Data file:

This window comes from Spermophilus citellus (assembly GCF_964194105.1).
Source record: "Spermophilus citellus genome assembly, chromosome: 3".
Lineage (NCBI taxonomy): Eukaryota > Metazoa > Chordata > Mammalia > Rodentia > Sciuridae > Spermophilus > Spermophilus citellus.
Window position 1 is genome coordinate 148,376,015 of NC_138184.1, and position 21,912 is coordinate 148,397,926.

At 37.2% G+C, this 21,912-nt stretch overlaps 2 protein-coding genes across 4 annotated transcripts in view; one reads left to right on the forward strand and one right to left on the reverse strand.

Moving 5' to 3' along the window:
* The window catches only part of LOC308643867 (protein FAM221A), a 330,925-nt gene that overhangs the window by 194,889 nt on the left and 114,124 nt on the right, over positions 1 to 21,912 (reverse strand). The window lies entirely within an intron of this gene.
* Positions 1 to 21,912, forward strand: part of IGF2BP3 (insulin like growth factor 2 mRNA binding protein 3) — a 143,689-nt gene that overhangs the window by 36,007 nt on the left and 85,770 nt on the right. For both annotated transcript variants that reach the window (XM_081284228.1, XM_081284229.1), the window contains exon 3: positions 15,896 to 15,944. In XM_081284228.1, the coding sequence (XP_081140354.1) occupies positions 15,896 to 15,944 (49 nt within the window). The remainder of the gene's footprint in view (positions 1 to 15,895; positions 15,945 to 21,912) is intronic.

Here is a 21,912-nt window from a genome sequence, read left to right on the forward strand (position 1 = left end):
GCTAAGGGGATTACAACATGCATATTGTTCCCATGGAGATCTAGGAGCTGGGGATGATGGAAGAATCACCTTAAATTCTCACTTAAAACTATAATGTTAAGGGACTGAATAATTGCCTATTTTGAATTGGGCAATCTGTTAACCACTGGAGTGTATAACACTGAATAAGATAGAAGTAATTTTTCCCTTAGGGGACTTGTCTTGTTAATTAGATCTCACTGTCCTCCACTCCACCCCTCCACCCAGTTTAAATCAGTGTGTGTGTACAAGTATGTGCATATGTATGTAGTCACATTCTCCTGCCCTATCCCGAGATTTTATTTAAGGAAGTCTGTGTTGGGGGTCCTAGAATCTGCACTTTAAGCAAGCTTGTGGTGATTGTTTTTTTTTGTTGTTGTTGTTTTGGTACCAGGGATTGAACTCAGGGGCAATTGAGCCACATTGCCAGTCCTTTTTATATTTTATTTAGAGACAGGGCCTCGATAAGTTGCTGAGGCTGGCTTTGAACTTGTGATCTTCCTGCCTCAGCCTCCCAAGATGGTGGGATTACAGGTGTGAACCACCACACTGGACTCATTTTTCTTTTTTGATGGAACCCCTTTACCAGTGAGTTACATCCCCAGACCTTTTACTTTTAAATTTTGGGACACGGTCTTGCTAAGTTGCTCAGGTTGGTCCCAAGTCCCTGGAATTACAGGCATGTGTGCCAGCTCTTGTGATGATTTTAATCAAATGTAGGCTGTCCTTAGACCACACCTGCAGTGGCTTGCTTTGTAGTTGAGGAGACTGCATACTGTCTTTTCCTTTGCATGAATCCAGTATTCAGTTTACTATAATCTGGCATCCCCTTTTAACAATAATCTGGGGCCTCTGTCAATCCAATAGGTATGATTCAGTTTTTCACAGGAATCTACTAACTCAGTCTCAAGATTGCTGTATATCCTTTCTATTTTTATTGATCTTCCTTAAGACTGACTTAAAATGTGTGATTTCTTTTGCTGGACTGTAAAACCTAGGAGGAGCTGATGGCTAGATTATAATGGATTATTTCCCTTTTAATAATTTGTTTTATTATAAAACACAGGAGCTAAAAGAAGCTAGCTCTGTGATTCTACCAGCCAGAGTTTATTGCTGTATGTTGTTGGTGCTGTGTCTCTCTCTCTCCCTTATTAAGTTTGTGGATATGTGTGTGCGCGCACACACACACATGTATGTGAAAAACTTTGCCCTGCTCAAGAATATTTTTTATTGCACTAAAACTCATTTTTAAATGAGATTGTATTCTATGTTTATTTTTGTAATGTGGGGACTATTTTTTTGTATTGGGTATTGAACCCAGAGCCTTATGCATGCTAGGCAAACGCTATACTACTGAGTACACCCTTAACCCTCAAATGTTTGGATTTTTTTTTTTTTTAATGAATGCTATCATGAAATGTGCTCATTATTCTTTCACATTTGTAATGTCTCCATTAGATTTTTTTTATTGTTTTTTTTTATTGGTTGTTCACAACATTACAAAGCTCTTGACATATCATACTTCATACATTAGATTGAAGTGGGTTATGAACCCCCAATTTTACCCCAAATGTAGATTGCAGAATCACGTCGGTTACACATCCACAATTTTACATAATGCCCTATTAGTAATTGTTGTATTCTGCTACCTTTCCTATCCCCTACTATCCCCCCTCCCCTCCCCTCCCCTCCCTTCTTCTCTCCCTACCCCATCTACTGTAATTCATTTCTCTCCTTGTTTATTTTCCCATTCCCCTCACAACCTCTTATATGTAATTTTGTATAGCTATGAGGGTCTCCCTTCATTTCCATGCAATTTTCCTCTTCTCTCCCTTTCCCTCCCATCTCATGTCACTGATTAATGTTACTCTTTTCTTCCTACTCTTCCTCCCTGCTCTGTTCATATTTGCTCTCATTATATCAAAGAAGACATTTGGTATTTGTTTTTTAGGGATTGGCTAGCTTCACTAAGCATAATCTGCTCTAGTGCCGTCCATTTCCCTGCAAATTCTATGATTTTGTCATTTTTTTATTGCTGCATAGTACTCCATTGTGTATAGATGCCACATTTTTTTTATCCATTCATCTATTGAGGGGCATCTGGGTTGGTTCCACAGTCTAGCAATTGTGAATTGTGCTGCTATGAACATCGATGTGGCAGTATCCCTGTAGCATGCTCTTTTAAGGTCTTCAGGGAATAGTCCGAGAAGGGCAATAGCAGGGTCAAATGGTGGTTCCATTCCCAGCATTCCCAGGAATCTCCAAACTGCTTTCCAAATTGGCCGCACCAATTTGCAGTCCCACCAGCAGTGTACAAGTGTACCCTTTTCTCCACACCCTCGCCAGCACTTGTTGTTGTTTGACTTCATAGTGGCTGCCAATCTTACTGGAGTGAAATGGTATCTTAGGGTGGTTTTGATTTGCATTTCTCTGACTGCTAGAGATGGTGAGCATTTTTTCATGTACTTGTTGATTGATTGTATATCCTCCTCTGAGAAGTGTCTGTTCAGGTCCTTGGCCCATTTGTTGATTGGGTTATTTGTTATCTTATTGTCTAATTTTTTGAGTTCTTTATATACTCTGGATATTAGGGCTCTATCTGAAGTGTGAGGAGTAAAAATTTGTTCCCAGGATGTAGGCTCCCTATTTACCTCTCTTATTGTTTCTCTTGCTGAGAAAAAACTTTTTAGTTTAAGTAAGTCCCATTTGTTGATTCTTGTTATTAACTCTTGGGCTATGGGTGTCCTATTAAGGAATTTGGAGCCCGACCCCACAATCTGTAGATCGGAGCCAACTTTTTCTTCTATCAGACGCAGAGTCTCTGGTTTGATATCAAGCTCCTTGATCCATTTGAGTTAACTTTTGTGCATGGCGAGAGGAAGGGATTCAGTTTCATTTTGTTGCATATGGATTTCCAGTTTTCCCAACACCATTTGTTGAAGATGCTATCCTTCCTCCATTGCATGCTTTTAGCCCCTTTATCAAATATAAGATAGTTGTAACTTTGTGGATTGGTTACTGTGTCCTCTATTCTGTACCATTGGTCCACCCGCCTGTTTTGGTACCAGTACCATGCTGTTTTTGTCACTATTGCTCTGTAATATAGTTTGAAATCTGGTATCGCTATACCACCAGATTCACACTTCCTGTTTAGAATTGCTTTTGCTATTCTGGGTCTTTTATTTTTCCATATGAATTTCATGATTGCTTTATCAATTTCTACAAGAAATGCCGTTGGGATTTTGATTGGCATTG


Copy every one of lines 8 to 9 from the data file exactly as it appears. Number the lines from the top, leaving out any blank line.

* Positions 1 to 21,912, forward strand: part of IGF2BP3 (insulin like growth factor 2 mRNA binding protein 3) — a 143,689-nt gene that overhangs the window by 36,007 nt on the left and 85,770 nt on the right. For both annotated transcript variants that reach the window (XM_081284228.1, XM_081284229.1), the window contains exon 3: positions 15,896 to 15,944. In XM_081284228.1, the coding sequence (XP_081140354.1) occupies positions 15,896 to 15,944 (49 nt within the window). The remainder of the gene's footprint in view (positions 1 to 15,895; positions 15,945 to 21,912) is intronic.

Here is a 21,912-nt window from a genome sequence, read left to right on the forward strand (position 1 = left end):